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Homework Help: Calculus help

  1. Jun 9, 2005 #1
    y''= -3/(t^3)

    s=0 when t = 1
    s'= -3/2 when t= (3)^1/2

    my answer is....

    -3/(2t^-2) - 2t + 7/2

    please tell me if that is correct
     
  2. jcsd
  3. Jun 9, 2005 #2

    dextercioby

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    Not really.You should have integrated twice correctly.

    [tex]y'=-3\frac{t^{-2}}{-2}+... [/tex]

    Daniel.
     
  4. Jun 9, 2005 #3

    HallsofIvy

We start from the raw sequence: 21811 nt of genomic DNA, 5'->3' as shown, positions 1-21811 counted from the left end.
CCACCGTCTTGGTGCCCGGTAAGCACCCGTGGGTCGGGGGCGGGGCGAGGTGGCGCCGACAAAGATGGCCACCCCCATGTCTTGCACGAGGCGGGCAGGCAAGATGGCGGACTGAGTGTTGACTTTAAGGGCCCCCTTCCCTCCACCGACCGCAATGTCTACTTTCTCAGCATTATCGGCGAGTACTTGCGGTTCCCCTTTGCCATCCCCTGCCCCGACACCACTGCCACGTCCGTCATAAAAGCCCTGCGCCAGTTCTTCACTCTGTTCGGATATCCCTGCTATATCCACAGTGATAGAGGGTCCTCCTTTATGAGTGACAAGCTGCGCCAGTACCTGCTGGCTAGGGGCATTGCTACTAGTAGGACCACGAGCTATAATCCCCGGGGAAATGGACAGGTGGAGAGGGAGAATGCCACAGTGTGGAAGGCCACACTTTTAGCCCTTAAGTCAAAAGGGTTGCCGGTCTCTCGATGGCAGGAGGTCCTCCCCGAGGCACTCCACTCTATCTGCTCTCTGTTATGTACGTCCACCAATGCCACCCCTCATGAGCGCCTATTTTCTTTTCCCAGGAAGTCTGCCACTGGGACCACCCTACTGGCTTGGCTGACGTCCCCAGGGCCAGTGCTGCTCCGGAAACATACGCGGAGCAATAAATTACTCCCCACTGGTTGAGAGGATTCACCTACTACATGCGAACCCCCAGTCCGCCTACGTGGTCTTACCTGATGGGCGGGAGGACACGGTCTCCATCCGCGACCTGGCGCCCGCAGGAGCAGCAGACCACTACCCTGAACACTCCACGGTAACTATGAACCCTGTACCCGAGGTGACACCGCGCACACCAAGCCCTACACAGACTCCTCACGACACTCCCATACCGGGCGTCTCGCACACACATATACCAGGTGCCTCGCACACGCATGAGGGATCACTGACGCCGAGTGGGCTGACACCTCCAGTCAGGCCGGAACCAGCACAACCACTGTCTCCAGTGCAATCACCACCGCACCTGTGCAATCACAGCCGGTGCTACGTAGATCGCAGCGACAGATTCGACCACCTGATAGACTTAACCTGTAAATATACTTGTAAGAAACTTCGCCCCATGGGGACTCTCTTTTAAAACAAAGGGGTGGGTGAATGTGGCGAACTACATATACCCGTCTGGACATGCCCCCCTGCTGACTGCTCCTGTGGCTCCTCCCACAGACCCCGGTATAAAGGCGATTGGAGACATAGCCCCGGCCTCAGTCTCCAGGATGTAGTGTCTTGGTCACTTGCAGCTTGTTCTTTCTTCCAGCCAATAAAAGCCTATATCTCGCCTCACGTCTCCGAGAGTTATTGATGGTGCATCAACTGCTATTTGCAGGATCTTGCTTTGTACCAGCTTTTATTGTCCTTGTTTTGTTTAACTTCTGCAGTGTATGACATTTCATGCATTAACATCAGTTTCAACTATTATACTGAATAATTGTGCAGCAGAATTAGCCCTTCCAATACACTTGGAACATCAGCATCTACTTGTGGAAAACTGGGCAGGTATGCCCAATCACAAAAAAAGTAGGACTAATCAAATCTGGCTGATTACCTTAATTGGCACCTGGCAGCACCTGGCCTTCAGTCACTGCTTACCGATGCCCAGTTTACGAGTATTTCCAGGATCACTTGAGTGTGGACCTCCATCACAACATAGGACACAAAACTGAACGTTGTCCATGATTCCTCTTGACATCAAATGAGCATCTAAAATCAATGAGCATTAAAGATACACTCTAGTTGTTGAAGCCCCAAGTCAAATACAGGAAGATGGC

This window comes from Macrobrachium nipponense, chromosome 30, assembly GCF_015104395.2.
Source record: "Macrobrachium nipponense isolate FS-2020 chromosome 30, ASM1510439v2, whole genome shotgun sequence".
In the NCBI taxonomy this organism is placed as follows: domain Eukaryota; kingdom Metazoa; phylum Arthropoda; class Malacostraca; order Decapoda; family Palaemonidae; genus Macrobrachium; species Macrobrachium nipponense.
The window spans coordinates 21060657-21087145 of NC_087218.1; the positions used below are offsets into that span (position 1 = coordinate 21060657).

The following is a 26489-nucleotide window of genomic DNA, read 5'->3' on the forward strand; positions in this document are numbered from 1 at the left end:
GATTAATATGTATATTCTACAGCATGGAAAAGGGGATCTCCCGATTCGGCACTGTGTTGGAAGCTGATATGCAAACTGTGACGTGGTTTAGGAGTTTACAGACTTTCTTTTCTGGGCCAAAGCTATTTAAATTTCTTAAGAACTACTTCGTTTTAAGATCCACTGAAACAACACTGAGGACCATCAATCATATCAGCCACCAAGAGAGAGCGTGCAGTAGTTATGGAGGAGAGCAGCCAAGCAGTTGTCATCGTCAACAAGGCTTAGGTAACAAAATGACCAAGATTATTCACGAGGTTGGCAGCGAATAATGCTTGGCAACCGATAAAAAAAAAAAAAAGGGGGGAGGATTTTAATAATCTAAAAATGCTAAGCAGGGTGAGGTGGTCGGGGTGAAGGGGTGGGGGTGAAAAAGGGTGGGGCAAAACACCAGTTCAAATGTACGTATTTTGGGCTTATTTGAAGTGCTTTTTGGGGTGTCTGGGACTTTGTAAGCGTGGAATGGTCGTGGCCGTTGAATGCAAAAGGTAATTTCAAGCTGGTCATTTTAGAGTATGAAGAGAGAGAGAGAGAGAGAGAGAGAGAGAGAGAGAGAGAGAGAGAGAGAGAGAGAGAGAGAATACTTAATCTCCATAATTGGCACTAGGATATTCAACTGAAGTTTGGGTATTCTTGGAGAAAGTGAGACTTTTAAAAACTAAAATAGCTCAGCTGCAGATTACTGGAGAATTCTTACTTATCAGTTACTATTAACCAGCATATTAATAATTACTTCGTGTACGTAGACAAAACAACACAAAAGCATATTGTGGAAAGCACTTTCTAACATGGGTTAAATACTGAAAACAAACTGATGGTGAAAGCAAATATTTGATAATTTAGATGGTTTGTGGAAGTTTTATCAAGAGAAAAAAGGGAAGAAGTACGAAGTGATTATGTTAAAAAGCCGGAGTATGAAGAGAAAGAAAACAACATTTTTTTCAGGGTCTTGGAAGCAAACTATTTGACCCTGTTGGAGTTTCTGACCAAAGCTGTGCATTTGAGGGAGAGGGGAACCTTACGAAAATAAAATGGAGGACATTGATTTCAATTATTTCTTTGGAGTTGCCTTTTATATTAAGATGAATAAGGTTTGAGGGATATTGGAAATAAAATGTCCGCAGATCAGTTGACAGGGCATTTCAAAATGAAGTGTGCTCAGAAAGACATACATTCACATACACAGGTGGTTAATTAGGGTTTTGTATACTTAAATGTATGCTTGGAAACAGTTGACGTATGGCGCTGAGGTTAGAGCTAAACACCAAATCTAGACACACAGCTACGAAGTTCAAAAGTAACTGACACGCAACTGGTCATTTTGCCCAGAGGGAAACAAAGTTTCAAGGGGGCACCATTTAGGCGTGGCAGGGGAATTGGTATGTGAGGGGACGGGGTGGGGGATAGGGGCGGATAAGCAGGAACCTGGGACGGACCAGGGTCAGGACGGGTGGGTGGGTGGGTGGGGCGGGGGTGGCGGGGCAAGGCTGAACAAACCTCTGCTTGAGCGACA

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    First, you have "y" in the differential equation but "s" in the initial conditions. Which is it?
    Second, you have -3/(2t^-2) in your answer which would be the same as (-3/2)t^2
    Do you mean (-3/2)t^(-2)= -3/(2t^2)?

    What is the integral of -3/(t^3)= -3t^(-3)? What is the integral of that?
     
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